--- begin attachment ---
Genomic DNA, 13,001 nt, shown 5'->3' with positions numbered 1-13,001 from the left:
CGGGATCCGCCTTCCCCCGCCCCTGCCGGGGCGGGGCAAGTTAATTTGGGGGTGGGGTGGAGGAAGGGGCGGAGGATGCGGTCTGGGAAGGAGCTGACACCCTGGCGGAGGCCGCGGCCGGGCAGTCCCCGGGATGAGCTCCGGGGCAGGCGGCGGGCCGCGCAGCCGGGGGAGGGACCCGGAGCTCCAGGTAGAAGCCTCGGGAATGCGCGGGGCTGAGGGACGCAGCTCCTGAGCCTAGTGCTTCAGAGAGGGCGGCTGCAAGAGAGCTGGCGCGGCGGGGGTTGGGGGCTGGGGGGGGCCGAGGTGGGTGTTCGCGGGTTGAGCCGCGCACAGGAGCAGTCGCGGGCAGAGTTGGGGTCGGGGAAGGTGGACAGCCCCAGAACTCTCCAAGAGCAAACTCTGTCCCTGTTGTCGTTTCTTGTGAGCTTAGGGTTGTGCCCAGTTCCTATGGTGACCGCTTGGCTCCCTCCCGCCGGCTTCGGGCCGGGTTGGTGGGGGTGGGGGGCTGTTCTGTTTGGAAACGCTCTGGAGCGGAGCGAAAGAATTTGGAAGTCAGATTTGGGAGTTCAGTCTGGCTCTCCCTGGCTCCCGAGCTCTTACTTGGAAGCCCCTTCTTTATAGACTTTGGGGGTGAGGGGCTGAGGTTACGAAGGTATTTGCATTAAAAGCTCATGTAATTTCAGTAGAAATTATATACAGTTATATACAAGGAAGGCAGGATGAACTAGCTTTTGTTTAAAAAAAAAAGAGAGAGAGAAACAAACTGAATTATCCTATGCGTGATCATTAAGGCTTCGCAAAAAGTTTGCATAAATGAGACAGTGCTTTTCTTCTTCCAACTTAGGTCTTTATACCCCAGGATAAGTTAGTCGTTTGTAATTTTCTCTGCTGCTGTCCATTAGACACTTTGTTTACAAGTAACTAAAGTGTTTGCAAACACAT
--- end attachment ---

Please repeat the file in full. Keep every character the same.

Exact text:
Genomic DNA, 13,001 nt, shown 5'->3' with positions numbered 1-13,001 from the left:
CGGGATCCGCCTTCCCCCGCCCCTGCCGGGGCGGGGCAAGTTAATTTGGGGGTGGGGTGGAGGAAGGGGCGGAGGATGCGGTCTGGGAAGGAGCTGACACCCTGGCGGAGGCCGCGGCCGGGCAGTCCCCGGGATGAGCTCCGGGGCAGGCGGCGGGCCGCGCAGCCGGGGGAGGGACCCGGAGCTCCAGGTAGAAGCCTCGGGAATGCGCGGGGCTGAGGGACGCAGCTCCTGAGCCTAGTGCTTCAGAGAGGGCGGCTGCAAGAGAGCTGGCGCGGCGGGGGTTGGGGGCTGGGGGGGGCCGAGGTGGGTGTTCGCGGGTTGAGCCGCGCACAGGAGCAGTCGCGGGCAGAGTTGGGGTCGGGGAAGGTGGACAGCCCCAGAACTCTCCAAGAGCAAACTCTGTCCCTGTTGTCGTTTCTTGTGAGCTTAGGGTTGTGCCCAGTTCCTATGGTGACCGCTTGGCTCCCTCCCGCCGGCTTCGGGCCGGGTTGGTGGGGGTGGGGGGCTGTTCTGTTTGGAAACGCTCTGGAGCGGAGCGAAAGAATTTGGAAGTCAGATTTGGGAGTTCAGTCTGGCTCTCCCTGGCTCCCGAGCTCTTACTTGGAAGCCCCTTCTTTATAGACTTTGGGGGTGAGGGGCTGAGGTTACGAAGGTATTTGCATTAAAAGCTCATGTAATTTCAGTAGAAATTATATACAGTTATATACAAGGAAGGCAGGATGAACTAGCTTTTGTTTAAAAAAAAAAGAGAGAGAGAAACAAACTGAATTATCCTATGCGTGATCATTAAGGCTTCGCAAAAAGTTTGCATAAATGAGACAGTGCTTTTCTTCTTCCAACTTAGGTCTTTATACCCCAGGATAAGTTAGTCGTTTGTAATTTTCTCTGCTGCTGTCCATTAGACACTTTGTTTACAAGTAACTAAAGTGTTTGCAAACACAT